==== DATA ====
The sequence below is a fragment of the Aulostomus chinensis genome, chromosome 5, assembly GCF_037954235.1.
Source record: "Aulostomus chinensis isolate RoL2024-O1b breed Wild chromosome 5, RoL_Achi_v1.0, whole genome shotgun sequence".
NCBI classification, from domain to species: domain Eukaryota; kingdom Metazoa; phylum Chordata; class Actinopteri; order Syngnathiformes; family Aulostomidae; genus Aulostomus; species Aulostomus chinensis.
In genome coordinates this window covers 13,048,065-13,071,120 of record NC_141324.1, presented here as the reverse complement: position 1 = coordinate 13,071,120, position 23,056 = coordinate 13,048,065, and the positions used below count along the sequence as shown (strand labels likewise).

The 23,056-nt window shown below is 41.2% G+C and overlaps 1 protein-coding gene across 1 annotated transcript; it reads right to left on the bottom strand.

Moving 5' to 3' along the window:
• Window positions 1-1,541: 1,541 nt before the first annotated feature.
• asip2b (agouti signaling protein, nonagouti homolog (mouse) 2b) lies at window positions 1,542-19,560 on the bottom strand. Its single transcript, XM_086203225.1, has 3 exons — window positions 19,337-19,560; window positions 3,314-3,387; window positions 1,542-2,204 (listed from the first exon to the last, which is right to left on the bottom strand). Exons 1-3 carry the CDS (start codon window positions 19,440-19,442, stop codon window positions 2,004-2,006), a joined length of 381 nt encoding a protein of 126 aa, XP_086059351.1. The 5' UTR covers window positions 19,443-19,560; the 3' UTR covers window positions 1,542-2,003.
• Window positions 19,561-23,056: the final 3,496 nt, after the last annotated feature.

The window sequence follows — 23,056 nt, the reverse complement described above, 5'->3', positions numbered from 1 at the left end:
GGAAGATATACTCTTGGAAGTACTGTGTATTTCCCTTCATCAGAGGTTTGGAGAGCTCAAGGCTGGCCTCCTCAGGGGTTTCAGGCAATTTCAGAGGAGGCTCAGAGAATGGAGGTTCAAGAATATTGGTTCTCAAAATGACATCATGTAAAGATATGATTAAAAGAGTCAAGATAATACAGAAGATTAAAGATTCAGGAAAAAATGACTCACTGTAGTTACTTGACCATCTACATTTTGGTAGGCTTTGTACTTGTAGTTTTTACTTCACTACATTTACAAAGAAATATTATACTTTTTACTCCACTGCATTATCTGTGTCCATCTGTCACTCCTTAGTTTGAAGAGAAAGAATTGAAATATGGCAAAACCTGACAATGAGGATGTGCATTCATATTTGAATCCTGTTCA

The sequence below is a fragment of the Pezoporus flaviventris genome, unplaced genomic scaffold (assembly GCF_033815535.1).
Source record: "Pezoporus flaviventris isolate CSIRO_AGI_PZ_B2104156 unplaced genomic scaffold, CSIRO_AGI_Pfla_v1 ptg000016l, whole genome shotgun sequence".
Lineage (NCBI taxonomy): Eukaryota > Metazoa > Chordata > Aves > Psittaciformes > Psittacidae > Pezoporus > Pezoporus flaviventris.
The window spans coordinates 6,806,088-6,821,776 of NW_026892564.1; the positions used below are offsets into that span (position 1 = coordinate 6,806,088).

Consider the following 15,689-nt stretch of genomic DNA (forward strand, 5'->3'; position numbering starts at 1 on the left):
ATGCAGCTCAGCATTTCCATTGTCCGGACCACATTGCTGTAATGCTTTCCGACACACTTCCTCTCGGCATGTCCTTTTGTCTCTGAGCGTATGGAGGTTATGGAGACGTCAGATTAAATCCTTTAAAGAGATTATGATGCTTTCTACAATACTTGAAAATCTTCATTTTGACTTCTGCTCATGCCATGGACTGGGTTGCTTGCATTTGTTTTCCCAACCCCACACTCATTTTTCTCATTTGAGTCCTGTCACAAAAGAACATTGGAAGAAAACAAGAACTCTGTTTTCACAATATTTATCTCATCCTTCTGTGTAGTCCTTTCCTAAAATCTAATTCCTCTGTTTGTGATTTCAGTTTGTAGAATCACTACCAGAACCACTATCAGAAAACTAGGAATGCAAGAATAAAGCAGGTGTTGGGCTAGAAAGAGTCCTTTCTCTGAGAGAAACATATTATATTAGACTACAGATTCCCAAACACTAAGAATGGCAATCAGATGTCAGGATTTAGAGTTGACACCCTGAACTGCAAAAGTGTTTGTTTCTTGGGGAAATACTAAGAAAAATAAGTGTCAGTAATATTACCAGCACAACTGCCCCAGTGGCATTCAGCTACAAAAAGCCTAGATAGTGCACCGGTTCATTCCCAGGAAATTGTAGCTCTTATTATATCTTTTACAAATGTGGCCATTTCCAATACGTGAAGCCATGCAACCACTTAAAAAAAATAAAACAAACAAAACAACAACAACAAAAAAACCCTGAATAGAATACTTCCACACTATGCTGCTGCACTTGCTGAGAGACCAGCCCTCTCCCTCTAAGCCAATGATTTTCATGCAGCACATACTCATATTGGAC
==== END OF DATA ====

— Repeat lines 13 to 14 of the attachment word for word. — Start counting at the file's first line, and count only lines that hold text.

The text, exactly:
Source record: "Pezoporus flaviventris isolate CSIRO_AGI_PZ_B2104156 unplaced genomic scaffold, CSIRO_AGI_Pfla_v1 ptg000016l, whole genome shotgun sequence".
Lineage (NCBI taxonomy): Eukaryota > Metazoa > Chordata > Aves > Psittaciformes > Psittacidae > Pezoporus > Pezoporus flaviventris.